And a thousand kudos go to you Mr. Condon. What is found on his debut album is largely a mournful gypsy orchestra that is captivating and ethereal. And due to an unfortunate name for his band they're also extremely difficult to find online. As such I've included all the links you'll need. I only aim to serve.
mp3 : Beirut - Postcards from Italy
buy Gulag Orkestar on Amazon for 13.99
Friday, August 04, 2006
Below is an email I received today. We really can make a difference in only two minutes.
Today, Congress begins its August recess while legislative debates continue to heat up that will shape our media for generations. Here's an update on where things stand.
Over the past three months, our SavetheInternet.com campaign has elevated the crucial issue of Net Neutrality from obscurity and thrown a wrench in the phone and cable giants' plan to overhaul our telecommunications laws behind closed doors.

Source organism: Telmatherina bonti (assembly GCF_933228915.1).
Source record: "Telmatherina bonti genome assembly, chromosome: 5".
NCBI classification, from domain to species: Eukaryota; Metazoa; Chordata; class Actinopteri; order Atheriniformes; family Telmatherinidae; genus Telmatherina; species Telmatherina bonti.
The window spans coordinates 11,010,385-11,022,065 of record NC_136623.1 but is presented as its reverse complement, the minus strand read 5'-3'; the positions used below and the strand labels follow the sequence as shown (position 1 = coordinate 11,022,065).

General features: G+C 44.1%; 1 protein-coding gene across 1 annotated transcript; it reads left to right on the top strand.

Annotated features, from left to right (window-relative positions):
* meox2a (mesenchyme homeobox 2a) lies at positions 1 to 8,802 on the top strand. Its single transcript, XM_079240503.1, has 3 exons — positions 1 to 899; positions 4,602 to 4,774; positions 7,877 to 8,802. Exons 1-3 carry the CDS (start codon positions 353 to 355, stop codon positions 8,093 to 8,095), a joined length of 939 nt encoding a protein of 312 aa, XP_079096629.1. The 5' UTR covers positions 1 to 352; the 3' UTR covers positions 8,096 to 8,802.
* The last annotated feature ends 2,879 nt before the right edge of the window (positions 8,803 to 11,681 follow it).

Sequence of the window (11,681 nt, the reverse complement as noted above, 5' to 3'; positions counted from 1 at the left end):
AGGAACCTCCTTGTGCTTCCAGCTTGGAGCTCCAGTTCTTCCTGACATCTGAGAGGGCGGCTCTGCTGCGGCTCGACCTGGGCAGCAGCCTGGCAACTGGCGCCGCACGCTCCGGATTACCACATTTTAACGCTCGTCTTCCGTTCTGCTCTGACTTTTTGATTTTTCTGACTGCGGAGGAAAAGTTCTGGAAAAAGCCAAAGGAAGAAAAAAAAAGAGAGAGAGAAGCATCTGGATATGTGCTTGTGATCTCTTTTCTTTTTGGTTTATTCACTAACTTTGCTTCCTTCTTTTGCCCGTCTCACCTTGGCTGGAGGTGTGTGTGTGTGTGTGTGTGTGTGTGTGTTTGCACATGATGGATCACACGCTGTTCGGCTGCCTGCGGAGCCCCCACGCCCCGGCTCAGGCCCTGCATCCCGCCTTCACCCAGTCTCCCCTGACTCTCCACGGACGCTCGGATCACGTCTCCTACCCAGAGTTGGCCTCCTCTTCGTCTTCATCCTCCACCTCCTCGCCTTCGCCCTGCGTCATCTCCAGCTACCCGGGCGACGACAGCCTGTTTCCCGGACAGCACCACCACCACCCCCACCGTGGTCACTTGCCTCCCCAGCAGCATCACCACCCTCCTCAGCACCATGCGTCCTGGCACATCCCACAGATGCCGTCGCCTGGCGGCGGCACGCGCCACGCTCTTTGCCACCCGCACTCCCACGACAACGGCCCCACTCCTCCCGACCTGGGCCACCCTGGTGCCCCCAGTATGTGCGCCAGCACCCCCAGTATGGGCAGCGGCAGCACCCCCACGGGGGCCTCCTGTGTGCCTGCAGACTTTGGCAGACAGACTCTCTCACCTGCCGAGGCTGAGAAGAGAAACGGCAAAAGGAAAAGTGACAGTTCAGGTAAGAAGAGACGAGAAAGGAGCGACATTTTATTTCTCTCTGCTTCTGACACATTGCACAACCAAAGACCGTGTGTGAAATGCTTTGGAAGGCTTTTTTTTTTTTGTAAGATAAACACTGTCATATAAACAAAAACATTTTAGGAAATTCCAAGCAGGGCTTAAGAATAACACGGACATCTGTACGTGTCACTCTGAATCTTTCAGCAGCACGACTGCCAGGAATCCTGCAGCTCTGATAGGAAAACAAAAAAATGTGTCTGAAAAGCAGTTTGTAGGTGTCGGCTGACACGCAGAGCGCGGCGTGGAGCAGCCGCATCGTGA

While on its face Net Neutrality - along with most policy issues - are wonky, at the end of the day they are about getting critical, independent journalism into living rooms in every state - red and blue. It's about limiting the undue influence and control of the largest media conglomerates, and creating vibrant and fearless noncommercial media that provide a real alternative to commercial media.
The unprecedented http://www.SavetheInternet.com campaign has brought together more than 750 groups from across the political spectrum. More than a million of you signed petitions and flooded Congress with calls and letters.
Tens of thousands of bloggers and MySpace users have linked to SavetheInternet.com - many of them posting free ads to counteract the multi-million-dollar misinformation campaign launched by astroturf (fake grassroots) groups like Hands Off the Internet. Creative people have submitted their own videos and songs about Net Neutrality -- and no corporation paid them to do it. (http://www.savetheinternet.com/=videos)